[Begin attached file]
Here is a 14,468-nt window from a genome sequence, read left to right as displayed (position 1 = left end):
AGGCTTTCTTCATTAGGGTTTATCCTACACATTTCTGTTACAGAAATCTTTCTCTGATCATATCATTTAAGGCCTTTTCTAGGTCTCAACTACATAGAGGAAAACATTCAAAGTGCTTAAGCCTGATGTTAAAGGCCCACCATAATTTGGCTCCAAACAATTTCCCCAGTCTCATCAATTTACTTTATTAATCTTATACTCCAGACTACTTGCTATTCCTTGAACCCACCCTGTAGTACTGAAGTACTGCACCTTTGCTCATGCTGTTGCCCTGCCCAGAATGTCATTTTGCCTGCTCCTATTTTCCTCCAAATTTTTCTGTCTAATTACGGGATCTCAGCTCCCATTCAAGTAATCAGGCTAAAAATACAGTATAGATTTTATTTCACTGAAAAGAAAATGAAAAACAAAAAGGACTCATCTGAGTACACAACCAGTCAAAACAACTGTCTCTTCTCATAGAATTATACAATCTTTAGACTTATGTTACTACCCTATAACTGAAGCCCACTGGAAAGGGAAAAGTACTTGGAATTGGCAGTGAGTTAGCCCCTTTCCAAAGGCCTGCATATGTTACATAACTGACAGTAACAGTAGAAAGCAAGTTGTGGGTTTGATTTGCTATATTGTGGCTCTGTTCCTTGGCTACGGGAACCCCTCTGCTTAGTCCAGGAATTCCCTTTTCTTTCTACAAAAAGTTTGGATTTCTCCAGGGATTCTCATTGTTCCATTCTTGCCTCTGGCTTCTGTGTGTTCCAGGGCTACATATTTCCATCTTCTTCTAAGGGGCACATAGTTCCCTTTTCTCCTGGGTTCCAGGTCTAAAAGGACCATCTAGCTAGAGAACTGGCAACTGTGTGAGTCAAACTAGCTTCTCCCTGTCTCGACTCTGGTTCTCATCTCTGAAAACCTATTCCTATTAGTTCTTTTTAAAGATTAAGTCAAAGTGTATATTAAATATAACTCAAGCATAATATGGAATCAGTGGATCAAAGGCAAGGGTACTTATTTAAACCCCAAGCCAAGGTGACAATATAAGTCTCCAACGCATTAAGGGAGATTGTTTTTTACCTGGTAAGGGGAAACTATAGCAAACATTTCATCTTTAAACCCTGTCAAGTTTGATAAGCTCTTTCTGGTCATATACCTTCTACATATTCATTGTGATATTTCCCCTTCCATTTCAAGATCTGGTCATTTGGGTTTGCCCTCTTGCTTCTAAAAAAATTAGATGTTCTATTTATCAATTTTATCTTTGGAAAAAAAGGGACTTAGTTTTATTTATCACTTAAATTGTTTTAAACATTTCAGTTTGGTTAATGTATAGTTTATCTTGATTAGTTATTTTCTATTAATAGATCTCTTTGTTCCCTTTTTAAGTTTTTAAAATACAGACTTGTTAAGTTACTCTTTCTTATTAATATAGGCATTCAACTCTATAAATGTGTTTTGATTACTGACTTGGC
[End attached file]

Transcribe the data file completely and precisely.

Here is a 14,468-nt window from a genome sequence, read left to right as displayed (position 1 = left end):
AGGCTTTCTTCATTAGGGTTTATCCTACACATTTCTGTTACAGAAATCTTTCTCTGATCATATCATTTAAGGCCTTTTCTAGGTCTCAACTACATAGAGGAAAACATTCAAAGTGCTTAAGCCTGATGTTAAAGGCCCACCATAATTTGGCTCCAAACAATTTCCCCAGTCTCATCAATTTACTTTATTAATCTTATACTCCAGACTACTTGCTATTCCTTGAACCCACCCTGTAGTACTGAAGTACTGCACCTTTGCTCATGCTGTTGCCCTGCCCAGAATGTCATTTTGCCTGCTCCTATTTTCCTCCAAATTTTTCTGTCTAATTACGGGATCTCAGCTCCCATTCAAGTAATCAGGCTAAAAATACAGTATAGATTTTATTTCACTGAAAAGAAAATGAAAAACAAAAAGGACTCATCTGAGTACACAACCAGTCAAAACAACTGTCTCTTCTCATAGAATTATACAATCTTTAGACTTATGTTACTACCCTATAACTGAAGCCCACTGGAAAGGGAAAAGTACTTGGAATTGGCAGTGAGTTAGCCCCTTTCCAAAGGCCTGCATATGTTACATAACTGACAGTAACAGTAGAAAGCAAGTTGTGGGTTTGATTTGCTATATTGTGGCTCTGTTCCTTGGCTACGGGAACCCCTCTGCTTAGTCCAGGAATTCCCTTTTCTTTCTACAAAAAGTTTGGATTTCTCCAGGGATTCTCATTGTTCCATTCTTGCCTCTGGCTTCTGTGTGTTCCAGGGCTACATATTTCCATCTTCTTCTAAGGGGCACATAGTTCCCTTTTCTCCTGGGTTCCAGGTCTAAAAGGACCATCTAGCTAGAGAACTGGCAACTGTGTGAGTCAAACTAGCTTCTCCCTGTCTCGACTCTGGTTCTCATCTCTGAAAACCTATTCCTATTAGTTCTTTTTAAAGATTAAGTCAAAGTGTATATTAAATATAACTCAAGCATAATATGGAATCAGTGGATCAAAGGCAAGGGTACTTATTTAAACCCCAAGCCAAGGTGACAATATAAGTCTCCAACGCATTAAGGGAGATTGTTTTTTACCTGGTAAGGGGAAACTATAGCAAACATTTCATCTTTAAACCCTGTCAAGTTTGATAAGCTCTTTCTGGTCATATACCTTCTACATATTCATTGTGATATTTCCCCTTCCATTTCAAGATCTGGTCATTTGGGTTTGCCCTCTTGCTTCTAAAAAAATTAGATGTTCTATTTATCAATTTTATCTTTGGAAAAAAAGGGACTTAGTTTTATTTATCACTTAAATTGTTTTAAACATTTCAGTTTGGTTAATGTATAGTTTATCTTGATTAGTTATTTTCTATTAATAGATCTCTTTGTTCCCTTTTTAAGTTTTTAAAATACAGACTTGTTAAGTTACTCTTTCTTATTAATATAGGCATTCAACTCTATAAATGTGTTTTGATTACTGACTTGGC